Storytelling as a Learning Device

Humankind has been using storytelling to pass knowledge from person to person for a very, very long time.

Rance Greene, who spent time earlier in his career earning experience in live theater, recently wrote a book entitled Instructional Story Design: Develop Stories that Train, in which he translates his experience to help readers write and develop stories for training.

Recently, I had an opportunity to spend some time with Rance to get his thoughts on why stories are such a powerful training device, whether stories are appropriate for every topic and how to rein in the desire to share every detail in a story.


Today’s podcast is dedicated to the memory of Dave Morschauser – a one-of-a-kind trainer and one of the best storytellers we’ve ever met. – Brian & Tim

Transcript of the Conversation with Rance Greene

Brian Washburn: Welcome, everyone, to another episode of Train Like You Listen, a weekly podcast about all things learning and development in bite-size chunks. I’m Brian Washburn, host of Train Like You Listen. I’m also the co-founder of a company called Endurance Learning.

I’m joined here today by Rance Greene who is Story Designer and Founder of needastory.com. Today we’ll be talking about the idea of using stories as a learning device and learning tool. Rance, thank you so much for joining us today.

Rance Greene: Brian, I’m thrilled to be with you today. Thank you for having me.

6-Word Introduction

Brian Washburn: We always get started by introducing our guests with a six-word biography. And when we think of stories, my six-word biography today, and the way that I would sum up my own life experience, is “stories are how I’ve always learned”. Rance, how would you introduce yourself  just with six words? 

Rance Greene: I like that one, Brian. Mine is this – “nothing connects us more than stories”. 

Transitioning from Live Theater to Storytelling in the Field of L&D

Brian Washburn: It is so true. And I’m really excited just to dive right in here because, Rance, you’ve literally written the book on storytelling for training purposes. How did you get good at storytelling in the first place?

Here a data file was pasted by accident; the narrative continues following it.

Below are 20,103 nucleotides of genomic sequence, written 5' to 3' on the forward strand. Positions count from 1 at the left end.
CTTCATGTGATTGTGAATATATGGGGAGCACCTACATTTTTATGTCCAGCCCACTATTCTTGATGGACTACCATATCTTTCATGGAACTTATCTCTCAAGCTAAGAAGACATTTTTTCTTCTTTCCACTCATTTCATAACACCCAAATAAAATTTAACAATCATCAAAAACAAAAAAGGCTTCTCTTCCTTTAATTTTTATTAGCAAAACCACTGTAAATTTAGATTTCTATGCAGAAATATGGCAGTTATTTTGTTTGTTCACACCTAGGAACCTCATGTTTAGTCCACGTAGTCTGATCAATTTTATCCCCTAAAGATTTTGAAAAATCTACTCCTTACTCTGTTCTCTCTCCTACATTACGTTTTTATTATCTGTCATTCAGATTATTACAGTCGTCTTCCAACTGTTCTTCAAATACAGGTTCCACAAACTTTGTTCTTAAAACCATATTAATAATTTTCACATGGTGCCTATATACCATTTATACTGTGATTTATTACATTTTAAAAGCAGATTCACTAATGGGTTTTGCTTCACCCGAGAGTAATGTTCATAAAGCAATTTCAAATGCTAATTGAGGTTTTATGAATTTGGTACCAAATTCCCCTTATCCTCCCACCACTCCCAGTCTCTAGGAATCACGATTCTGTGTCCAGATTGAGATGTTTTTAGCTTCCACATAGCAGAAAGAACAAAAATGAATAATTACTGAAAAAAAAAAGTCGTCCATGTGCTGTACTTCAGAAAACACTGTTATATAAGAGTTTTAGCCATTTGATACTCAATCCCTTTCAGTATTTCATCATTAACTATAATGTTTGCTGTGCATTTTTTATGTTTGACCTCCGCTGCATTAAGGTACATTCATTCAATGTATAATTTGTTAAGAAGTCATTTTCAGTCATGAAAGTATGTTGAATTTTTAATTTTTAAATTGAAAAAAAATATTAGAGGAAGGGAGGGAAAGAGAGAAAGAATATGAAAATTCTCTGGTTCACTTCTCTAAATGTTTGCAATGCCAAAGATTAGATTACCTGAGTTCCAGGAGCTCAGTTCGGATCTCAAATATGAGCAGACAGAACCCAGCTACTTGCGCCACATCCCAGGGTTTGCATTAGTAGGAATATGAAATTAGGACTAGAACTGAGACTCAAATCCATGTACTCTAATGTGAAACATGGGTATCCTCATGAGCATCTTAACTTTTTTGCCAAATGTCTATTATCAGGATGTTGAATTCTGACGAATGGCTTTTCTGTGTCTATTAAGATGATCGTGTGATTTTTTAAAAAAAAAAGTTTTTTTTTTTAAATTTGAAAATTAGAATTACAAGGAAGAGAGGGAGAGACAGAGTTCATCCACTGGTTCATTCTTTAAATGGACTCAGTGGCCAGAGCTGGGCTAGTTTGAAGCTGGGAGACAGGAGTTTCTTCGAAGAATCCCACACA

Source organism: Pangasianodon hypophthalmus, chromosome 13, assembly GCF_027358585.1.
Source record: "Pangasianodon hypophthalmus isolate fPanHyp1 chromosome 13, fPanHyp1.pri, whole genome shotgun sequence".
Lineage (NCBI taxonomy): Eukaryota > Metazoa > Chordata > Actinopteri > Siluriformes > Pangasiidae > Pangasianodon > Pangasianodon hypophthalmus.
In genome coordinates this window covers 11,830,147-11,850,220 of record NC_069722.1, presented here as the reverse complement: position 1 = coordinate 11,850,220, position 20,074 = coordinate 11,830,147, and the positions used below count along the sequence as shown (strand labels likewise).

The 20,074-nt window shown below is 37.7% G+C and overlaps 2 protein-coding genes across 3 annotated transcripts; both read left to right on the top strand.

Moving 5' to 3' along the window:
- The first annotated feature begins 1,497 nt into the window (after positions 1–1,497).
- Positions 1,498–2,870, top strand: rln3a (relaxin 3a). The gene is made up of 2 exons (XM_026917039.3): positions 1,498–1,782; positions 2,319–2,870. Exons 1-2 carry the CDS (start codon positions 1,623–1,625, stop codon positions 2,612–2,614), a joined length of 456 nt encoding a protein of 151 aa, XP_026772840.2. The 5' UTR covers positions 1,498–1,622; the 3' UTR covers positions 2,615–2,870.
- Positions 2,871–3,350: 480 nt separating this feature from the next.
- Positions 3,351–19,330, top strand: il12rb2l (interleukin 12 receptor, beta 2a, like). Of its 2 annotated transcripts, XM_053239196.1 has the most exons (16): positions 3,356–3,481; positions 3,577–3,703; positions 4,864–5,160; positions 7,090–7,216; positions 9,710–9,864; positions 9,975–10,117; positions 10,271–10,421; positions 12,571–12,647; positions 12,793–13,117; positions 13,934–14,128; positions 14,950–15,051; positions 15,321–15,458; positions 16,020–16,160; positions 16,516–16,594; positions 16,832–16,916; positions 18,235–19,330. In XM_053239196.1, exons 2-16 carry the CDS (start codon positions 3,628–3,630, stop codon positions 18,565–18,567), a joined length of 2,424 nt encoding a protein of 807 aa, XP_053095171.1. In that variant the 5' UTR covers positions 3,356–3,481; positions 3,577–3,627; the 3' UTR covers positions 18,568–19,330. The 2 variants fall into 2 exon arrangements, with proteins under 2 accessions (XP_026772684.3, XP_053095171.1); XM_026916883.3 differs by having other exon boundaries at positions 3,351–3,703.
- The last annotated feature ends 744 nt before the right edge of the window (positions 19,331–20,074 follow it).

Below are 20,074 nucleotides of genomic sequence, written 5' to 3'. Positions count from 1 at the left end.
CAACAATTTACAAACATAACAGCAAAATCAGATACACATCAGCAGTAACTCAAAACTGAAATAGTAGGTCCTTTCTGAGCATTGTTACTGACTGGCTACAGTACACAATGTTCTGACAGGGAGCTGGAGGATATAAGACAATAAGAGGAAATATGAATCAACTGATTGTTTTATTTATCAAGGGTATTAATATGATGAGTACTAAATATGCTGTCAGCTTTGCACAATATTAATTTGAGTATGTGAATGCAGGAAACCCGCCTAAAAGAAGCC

Rance Greene: Okay, yeah. I have a background in theater, so my experience and my education is largely in theater. And theater has this wonderful tradition of telling stories – onstage, in-person, live and in- action. There’s so many, so many wonderful things about live theater that really, you can’t get in any other way. You can’t get it in a movie. You can’t get it reading a book. It’s live, it’s happening right in front of you. There are so many tensions involved in the moment. And that’s what makes live theater so exciting, right? 

Brian Washburn: Absolutely. Yeah.

Rance Greene: The edge of your seat. Right? So, that’s where I’m coming from. And when I came to the talent development space, I just brought all of that storytelling with me.

So I love playwriting. I love directing. I really love directing. That’s something I like a lot. And so bringing that into the learning world was just a very natural thing for me. 

The Power of Dialogue and Storytelling for Learning

Brian Washburn: And I’ve been watching a number of new movies that are out on Netflix that have taken what used to be plays, and they’ve turned them into Netflix movies. 

Rance Greene: Oh…

Brian Washburn: And there’s just a ton of dialogue in there. So like “One Night in Miami”. And then there’s a couple other ones. And, you know, there’s just that dialogue and the stories that are being told through that dialogue can be so powerful. Why do you think stories are such a powerful device for learning or teaching?

Rance Greene: Yeah. That’s interesting that you bring up dialogue, Brian. I think that dialogue is so underused in our learning when we’re telling stories and learning. But let me answer your question by asking you a question. What do you like about those stories, those Netflix stories that you’ve been watching?  What about, what are the characteristics of them that make it so attractive to you?